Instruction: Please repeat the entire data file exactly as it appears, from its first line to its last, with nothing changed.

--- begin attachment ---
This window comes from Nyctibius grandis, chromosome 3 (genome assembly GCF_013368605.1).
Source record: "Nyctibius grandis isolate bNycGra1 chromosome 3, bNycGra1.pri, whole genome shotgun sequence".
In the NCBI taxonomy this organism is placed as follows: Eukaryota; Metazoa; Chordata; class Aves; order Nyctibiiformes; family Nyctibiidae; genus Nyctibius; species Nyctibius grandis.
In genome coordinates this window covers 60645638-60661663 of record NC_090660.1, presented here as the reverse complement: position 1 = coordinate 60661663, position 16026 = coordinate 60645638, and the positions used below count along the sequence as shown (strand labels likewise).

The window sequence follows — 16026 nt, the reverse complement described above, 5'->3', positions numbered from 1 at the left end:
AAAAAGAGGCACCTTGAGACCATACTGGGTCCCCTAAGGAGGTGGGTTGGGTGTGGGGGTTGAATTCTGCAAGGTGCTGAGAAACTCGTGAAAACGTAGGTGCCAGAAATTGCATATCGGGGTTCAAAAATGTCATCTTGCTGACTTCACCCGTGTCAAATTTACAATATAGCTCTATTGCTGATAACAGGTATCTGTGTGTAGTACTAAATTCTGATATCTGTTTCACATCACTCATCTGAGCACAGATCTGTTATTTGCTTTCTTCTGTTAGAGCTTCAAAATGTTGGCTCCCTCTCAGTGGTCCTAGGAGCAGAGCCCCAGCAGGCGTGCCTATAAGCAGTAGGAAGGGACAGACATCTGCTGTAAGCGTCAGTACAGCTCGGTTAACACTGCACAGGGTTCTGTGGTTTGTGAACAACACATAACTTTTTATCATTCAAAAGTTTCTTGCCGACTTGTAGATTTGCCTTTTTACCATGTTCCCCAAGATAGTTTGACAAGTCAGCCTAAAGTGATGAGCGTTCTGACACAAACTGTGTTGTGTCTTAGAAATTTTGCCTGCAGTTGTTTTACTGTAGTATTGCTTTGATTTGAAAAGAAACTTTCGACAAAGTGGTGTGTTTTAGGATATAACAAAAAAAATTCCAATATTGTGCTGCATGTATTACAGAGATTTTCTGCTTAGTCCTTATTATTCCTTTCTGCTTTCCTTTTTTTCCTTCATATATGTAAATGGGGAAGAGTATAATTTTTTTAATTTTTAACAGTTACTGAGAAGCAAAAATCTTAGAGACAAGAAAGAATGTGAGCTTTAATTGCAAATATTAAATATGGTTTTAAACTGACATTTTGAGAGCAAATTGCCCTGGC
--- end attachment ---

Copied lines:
This window comes from Nyctibius grandis, chromosome 3 (genome assembly GCF_013368605.1).
Source record: "Nyctibius grandis isolate bNycGra1 chromosome 3, bNycGra1.pri, whole genome shotgun sequence".
In the NCBI taxonomy this organism is placed as follows: Eukaryota; Metazoa; Chordata; class Aves; order Nyctibiiformes; family Nyctibiidae; genus Nyctibius; species Nyctibius grandis.
In genome coordinates this window covers 60645638-60661663 of record NC_090660.1, presented here as the reverse complement: position 1 = coordinate 60661663, position 16026 = coordinate 60645638, and the positions used below count along the sequence as shown (strand labels likewise).

The window sequence follows — 16026 nt, the reverse complement described above, 5'->3', positions numbered from 1 at the left end:
AAAAAGAGGCACCTTGAGACCATACTGGGTCCCCTAAGGAGGTGGGTTGGGTGTGGGGGTTGAATTCTGCAAGGTGCTGAGAAACTCGTGAAAACGTAGGTGCCAGAAATTGCATATCGGGGTTCAAAAATGTCATCTTGCTGACTTCACCCGTGTCAAATTTACAATATAGCTCTATTGCTGATAACAGGTATCTGTGTGTAGTACTAAATTCTGATATCTGTTTCACATCACTCATCTGAGCACAGATCTGTTATTTGCTTTCTTCTGTTAGAGCTTCAAAATGTTGGCTCCCTCTCAGTGGTCCTAGGAGCAGAGCCCCAGCAGGCGTGCCTATAAGCAGTAGGAAGGGACAGACATCTGCTGTAAGCGTCAGTACAGCTCGGTTAACACTGCACAGGGTTCTGTGGTTTGTGAACAACACATAACTTTTTATCATTCAAAAGTTTCTTGCCGACTTGTAGATTTGCCTTTTTACCATGTTCCCCAAGATAGTTTGACAAGTCAGCCTAAAGTGATGAGCGTTCTGACACAAACTGTGTTGTGTCTTAGAAATTTTGCCTGCAGTTGTTTTACTGTAGTATTGCTTTGATTTGAAAAGAAACTTTCGACAAAGTGGTGTGTTTTAGGATATAACAAAAAAAATTCCAATATTGTGCTGCATGTATTACAGAGATTTTCTGCTTAGTCCTTATTATTCCTTTCTGCTTTCCTTTTTTTCCTTCATATATGTAAATGGGGAAGAGTATAATTTTTTTAATTTTTAACAGTTACTGAGAAGCAAAAATCTTAGAGACAAGAAAGAATGTGAGCTTTAATTGCAAATATTAAATATGGTTTTAAACTGACATTTTGAGAGCAAATTGCCCTGGC